With a Wes Anderson film, there's always a sense that something isn't right—that what you're seeing couldn't be real. Like, why does everyone in The Royal Tenenbaums act as if they live in the 1970s? Or why is no one killed in the shootout between the pirates and Team Zissou in The Life Aquatic? Then there are the eccentric characters: the enthusiastic Max Fischer of Rushmore, the delusional Dignan in Bottle Rocket. Through his distinct style—and his meticulous, colorful visual aesthetic—Anderson typifies the words "unconventional" and "idiosyncratic." Still, surreal as his works might be, they couldn't be more real when it comes to reflecting human experience. Infused with hope and humanity, they connect with us and challenge our pessimistic perceptions of life.
Moonrise Kingdom epitomizes this paradox, right from the opening sequence. It begins in a 1960s New England home filled with kitschy colors and decor—a typical Andersonian mis-en-scene. Through symmetrical tracking shots, we watch a family go about their everyday lives as if they were in a dollhouse with us peeking in. A husband and wife, Walt (Bill Murray) and Laura Bishop (Frances McDormand), sit bored in separate rooms. Elsewhere, their three young boys lie on the floor listening to a record, while their pre-teen sister, Suzy (Kara Hayward), reads a book and later appears peering through a set of binoculars. These offbeat sequences, though out of reach from reality, seem familiar, connected, nostalgic—like we've played these parts before. They also offer insight into the family we're observing—the literal divide between the parents, the album being played, the book being read—as well as the film.
The film continues in the same vein—seemingly in another world while also feeling close to home. The story, written by Anderson and Roman Coppola, centers on Suzy and Sam (Jared Gilman). Suzy comes from a seemingly functional family, but she sees through the facade—specifically her mother's secret affair—and, out of resentment, rebels. Sam, an orphan and member of the local Khaki Scouts, is similarly troubled, not because of a dysfunctional family but because he has no family at all. When the two unhappy juveniles' eyes meet backstage at a church production of Noah's Ark, it's love at first sight. They start writing each other letters, and their young love leads them to run away into the woods, where they escape their troubled world to create a new one together—the "Moonrise Kingdom"—all while a local search party hunts them down, and a fierce storm brews overhead.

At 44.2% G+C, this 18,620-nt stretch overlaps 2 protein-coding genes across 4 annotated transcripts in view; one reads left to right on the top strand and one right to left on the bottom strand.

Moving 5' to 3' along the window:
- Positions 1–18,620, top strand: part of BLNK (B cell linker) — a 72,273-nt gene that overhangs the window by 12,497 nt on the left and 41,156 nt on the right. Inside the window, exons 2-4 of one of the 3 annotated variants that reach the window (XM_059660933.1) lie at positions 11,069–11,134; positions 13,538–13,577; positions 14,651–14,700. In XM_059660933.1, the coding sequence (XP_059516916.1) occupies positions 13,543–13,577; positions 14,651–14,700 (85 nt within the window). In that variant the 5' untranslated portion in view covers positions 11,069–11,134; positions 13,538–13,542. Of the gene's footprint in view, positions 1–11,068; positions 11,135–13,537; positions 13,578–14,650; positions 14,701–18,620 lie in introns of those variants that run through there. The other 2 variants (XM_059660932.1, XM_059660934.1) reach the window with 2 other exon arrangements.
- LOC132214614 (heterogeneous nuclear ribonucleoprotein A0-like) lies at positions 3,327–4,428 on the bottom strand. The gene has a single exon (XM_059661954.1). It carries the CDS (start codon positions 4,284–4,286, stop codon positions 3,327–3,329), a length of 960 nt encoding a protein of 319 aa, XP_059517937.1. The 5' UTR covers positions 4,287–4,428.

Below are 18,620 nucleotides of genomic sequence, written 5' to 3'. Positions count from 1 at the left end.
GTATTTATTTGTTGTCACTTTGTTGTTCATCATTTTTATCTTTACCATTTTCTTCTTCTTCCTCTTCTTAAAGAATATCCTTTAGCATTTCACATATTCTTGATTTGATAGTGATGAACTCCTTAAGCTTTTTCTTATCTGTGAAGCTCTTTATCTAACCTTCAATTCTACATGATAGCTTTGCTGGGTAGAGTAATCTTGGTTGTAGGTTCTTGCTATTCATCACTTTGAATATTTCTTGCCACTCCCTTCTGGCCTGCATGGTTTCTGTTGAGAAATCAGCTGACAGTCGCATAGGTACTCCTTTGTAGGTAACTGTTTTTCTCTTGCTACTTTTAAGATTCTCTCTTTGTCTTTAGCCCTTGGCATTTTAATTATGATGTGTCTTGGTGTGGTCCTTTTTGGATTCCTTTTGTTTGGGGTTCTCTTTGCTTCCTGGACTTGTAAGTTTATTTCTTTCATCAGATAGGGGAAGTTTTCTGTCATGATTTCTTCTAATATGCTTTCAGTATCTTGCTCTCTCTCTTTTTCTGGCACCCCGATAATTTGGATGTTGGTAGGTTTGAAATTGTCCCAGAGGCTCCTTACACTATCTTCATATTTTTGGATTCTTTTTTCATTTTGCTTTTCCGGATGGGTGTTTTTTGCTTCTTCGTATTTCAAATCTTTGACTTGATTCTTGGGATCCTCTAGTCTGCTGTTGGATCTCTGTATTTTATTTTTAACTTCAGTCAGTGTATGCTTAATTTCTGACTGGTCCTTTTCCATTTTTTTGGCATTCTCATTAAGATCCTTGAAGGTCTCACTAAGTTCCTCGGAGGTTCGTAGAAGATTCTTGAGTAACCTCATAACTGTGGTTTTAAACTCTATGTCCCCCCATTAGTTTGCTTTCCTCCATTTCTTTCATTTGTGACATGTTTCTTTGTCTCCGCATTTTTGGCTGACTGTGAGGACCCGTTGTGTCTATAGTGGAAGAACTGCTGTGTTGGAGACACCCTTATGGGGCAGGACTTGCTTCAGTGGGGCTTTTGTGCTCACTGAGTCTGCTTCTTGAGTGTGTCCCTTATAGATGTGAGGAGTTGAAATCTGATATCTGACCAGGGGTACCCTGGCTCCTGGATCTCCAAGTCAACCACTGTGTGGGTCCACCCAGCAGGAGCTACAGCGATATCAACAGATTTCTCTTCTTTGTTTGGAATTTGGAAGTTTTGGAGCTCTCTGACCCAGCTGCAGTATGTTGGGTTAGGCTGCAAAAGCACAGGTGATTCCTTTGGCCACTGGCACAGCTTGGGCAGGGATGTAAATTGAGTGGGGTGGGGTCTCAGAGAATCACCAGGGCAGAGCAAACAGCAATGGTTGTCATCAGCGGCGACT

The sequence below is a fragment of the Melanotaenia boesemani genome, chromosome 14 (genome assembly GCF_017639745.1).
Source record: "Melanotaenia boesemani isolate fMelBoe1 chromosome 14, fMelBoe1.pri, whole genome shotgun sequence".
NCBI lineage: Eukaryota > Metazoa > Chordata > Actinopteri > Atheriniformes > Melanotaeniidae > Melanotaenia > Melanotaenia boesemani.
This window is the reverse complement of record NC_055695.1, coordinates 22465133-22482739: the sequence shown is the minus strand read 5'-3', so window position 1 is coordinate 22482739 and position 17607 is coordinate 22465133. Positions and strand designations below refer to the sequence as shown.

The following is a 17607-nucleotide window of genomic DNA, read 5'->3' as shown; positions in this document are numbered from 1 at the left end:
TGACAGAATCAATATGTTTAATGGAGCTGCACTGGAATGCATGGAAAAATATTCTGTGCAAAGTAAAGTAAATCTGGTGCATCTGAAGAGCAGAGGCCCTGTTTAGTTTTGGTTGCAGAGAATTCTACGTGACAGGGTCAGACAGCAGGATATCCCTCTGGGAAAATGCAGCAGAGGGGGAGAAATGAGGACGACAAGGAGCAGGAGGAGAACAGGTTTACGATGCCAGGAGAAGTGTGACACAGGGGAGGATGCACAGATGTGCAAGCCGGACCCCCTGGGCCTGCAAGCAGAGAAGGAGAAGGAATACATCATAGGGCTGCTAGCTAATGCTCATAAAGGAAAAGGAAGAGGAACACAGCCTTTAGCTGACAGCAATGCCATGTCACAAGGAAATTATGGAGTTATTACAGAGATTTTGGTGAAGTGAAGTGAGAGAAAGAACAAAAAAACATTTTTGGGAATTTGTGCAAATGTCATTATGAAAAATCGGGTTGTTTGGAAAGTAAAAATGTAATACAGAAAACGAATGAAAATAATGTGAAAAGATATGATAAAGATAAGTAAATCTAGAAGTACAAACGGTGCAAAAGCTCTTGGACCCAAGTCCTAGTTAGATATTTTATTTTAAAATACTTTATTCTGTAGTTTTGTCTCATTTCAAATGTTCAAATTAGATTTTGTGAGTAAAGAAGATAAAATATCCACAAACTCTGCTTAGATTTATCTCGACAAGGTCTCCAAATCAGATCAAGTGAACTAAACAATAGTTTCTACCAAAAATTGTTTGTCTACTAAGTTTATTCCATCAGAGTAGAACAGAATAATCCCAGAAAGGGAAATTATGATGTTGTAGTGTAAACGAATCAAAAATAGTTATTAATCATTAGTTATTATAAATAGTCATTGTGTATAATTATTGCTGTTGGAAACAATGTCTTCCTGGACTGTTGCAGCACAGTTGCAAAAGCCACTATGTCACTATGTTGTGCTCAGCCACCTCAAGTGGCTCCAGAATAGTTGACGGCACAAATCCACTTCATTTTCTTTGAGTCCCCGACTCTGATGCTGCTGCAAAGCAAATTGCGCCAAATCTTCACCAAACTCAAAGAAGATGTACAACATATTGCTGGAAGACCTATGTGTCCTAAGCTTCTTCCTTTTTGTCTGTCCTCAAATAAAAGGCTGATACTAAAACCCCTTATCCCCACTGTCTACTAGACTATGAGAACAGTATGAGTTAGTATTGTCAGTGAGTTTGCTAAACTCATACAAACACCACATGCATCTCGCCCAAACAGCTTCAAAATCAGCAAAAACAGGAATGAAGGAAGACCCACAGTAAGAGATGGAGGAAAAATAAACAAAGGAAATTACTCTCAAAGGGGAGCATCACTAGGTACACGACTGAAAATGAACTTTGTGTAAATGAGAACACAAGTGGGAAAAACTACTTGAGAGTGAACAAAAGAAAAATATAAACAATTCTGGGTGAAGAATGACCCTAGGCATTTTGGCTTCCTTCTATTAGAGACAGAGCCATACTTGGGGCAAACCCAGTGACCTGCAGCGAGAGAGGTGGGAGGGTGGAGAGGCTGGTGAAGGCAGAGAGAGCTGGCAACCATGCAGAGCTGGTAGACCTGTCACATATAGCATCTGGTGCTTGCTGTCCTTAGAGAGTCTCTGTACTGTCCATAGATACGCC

This plot appears pretty conventional, but through a number of eccentricities—his trademark style—Anderson assures us it's not. In terms of tone and energy, the story settles into a Badlands, Bonnie and Clyde type narrative—minus all the killing and crime, of course—and several strange scenes set it off. From a deadpanned Bob Balaban as the Steve-Zissou-like narrator, to Suzy and Sam dancing in their underwear on the beach, to a ridiculous showdown between Sam and a group of armed Khaki Scouts, these scenes come to the screen with Anderson's quintessential quirk. Set to ironic images against an original score from Alexandre Desplat and hits from Hank Williams, the film has an otherworldliness that makes every Anderson film surreal and strange—as do its unusual characters: